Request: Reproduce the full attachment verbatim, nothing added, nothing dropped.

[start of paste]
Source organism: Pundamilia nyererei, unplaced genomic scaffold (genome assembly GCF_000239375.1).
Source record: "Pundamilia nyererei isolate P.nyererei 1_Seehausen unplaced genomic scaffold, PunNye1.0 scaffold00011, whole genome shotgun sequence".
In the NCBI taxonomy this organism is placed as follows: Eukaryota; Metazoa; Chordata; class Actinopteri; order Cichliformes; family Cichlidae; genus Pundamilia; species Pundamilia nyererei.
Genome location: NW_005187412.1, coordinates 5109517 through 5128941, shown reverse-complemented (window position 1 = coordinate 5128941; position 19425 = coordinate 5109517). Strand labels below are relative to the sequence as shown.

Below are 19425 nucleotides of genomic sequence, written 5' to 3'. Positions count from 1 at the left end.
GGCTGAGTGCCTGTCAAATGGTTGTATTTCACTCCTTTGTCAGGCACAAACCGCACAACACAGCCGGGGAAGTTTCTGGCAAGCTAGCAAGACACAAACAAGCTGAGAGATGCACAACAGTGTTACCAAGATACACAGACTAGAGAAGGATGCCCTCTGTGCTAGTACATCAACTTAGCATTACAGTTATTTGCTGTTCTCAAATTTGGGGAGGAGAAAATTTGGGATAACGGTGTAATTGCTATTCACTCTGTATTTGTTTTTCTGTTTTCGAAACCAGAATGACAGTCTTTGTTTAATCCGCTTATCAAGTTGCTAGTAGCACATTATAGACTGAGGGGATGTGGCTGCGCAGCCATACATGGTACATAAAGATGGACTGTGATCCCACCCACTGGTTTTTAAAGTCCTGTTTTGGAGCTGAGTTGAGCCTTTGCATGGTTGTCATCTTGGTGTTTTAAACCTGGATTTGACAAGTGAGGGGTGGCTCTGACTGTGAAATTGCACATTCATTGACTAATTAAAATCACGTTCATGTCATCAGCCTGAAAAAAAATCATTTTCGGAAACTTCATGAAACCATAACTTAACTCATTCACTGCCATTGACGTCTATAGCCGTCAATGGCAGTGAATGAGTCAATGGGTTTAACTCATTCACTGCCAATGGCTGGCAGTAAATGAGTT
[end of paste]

Source organism: Pundamilia nyererei, unplaced genomic scaffold (genome assembly GCF_000239375.1).
Source record: "Pundamilia nyererei isolate P.nyererei 1_Seehausen unplaced genomic scaffold, PunNye1.0 scaffold00011, whole genome shotgun sequence".
In the NCBI taxonomy this organism is placed as follows: Eukaryota; Metazoa; Chordata; class Actinopteri; order Cichliformes; family Cichlidae; genus Pundamilia; species Pundamilia nyererei.
Genome location: NW_005187412.1, coordinates 5109517 through 5128941, shown reverse-complemented (window position 1 = coordinate 5128941; position 19425 = coordinate 5109517). Strand labels below are relative to the sequence as shown.

Below are 19425 nucleotides of genomic sequence, written 5' to 3'. Positions count from 1 at the left end.
GGCTGAGTGCCTGTCAAATGGTTGTATTTCACTCCTTTGTCAGGCACAAACCGCACAACACAGCCGGGGAAGTTTCTGGCAAGCTAGCAAGACACAAACAAGCTGAGAGATGCACAACAGTGTTACCAAGATACACAGACTAGAGAAGGATGCCCTCTGTGCTAGTACATCAACTTAGCATTACAGTTATTTGCTGTTCTCAAATTTGGGGAGGAGAAAATTTGGGATAACGGTGTAATTGCTATTCACTCTGTATTTGTTTTTCTGTTTTCGAAACCAGAATGACAGTCTTTGTTTAATCCGCTTATCAAGTTGCTAGTAGCACATTATAGACTGAGGGGATGTGGCTGCGCAGCCATACATGGTACATAAAGATGGACTGTGATCCCACCCACTGGTTTTTAAAGTCCTGTTTTGGAGCTGAGTTGAGCCTTTGCATGGTTGTCATCTTGGTGTTTTAAACCTGGATTTGACAAGTGAGGGGTGGCTCTGACTGTGAAATTGCACATTCATTGACTAATTAAAATCACGTTCATGTCATCAGCCTGAAAAAAAATCATTTTCGGAAACTTCATGAAACCATAACTTAACTCATTCACTGCCATTGACGTCTATAGCCGTCAATGGCAGTGAATGAGTCAATGGGTTTAACTCATTCACTGCCAATGGCTGGCAGTAAATGAGTT